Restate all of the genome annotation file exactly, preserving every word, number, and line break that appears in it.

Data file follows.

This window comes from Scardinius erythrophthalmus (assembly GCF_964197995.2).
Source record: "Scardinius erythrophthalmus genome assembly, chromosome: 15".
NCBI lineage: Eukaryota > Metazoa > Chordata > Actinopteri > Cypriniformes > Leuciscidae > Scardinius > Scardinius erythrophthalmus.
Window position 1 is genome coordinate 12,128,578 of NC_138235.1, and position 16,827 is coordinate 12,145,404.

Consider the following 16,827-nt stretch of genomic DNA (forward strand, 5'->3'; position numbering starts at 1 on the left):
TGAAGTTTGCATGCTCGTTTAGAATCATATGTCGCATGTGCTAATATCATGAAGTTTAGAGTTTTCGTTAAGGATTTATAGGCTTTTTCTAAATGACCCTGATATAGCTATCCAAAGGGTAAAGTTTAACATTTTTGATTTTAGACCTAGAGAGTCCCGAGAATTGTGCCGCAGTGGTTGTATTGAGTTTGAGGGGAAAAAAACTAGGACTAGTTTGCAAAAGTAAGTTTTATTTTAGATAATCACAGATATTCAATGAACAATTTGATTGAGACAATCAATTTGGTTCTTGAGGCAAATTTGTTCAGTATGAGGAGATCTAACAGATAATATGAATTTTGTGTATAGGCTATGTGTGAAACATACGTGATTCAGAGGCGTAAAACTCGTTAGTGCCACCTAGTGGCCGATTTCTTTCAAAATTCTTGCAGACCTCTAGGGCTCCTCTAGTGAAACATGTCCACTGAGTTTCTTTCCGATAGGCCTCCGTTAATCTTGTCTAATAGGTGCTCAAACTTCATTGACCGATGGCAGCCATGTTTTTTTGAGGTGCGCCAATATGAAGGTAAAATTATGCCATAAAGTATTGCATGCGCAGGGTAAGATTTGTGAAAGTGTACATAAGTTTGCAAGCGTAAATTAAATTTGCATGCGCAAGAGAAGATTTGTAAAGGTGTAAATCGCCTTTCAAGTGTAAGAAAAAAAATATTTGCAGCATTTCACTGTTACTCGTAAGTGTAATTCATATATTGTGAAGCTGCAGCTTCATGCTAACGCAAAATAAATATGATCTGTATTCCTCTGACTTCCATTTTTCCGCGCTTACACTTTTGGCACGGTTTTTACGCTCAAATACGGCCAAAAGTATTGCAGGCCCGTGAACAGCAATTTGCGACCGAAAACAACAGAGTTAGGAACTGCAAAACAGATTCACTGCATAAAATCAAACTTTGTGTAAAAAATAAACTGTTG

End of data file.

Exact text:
This window comes from Scardinius erythrophthalmus (assembly GCF_964197995.2).
Source record: "Scardinius erythrophthalmus genome assembly, chromosome: 15".
NCBI lineage: Eukaryota > Metazoa > Chordata > Actinopteri > Cypriniformes > Leuciscidae > Scardinius > Scardinius erythrophthalmus.
Window position 1 is genome coordinate 12,128,578 of NC_138235.1, and position 16,827 is coordinate 12,145,404.

Consider the following 16,827-nt stretch of genomic DNA (forward strand, 5'->3'; position numbering starts at 1 on the left):
TGAAGTTTGCATGCTCGTTTAGAATCATATGTCGCATGTGCTAATATCATGAAGTTTAGAGTTTTCGTTAAGGATTTATAGGCTTTTTCTAAATGACCCTGATATAGCTATCCAAAGGGTAAAGTTTAACATTTTTGATTTTAGACCTAGAGAGTCCCGAGAATTGTGCCGCAGTGGTTGTATTGAGTTTGAGGGGAAAAAAACTAGGACTAGTTTGCAAAAGTAAGTTTTATTTTAGATAATCACAGATATTCAATGAACAATTTGATTGAGACAATCAATTTGGTTCTTGAGGCAAATTTGTTCAGTATGAGGAGATCTAACAGATAATATGAATTTTGTGTATAGGCTATGTGTGAAACATACGTGATTCAGAGGCGTAAAACTCGTTAGTGCCACCTAGTGGCCGATTTCTTTCAAAATTCTTGCAGACCTCTAGGGCTCCTCTAGTGAAACATGTCCACTGAGTTTCTTTCCGATAGGCCTCCGTTAATCTTGTCTAATAGGTGCTCAAACTTCATTGACCGATGGCAGCCATGTTTTTTTGAGGTGCGCCAATATGAAGGTAAAATTATGCCATAAAGTATTGCATGCGCAGGGTAAGATTTGTGAAAGTGTACATAAGTTTGCAAGCGTAAATTAAATTTGCATGCGCAAGAGAAGATTTGTAAAGGTGTAAATCGCCTTTCAAGTGTAAGAAAAAAAATATTTGCAGCATTTCACTGTTACTCGTAAGTGTAATTCATATATTGTGAAGCTGCAGCTTCATGCTAACGCAAAATAAATATGATCTGTATTCCTCTGACTTCCATTTTTCCGCGCTTACACTTTTGGCACGGTTTTTACGCTCAAATACGGCCAAAAGTATTGCAGGCCCGTGAACAGCAATTTGCGACCGAAAACAACAGAGTTAGGAACTGCAAAACAGATTCACTGCATAAAATCAAACTTTGTGTAAAAAATAAACTGTTG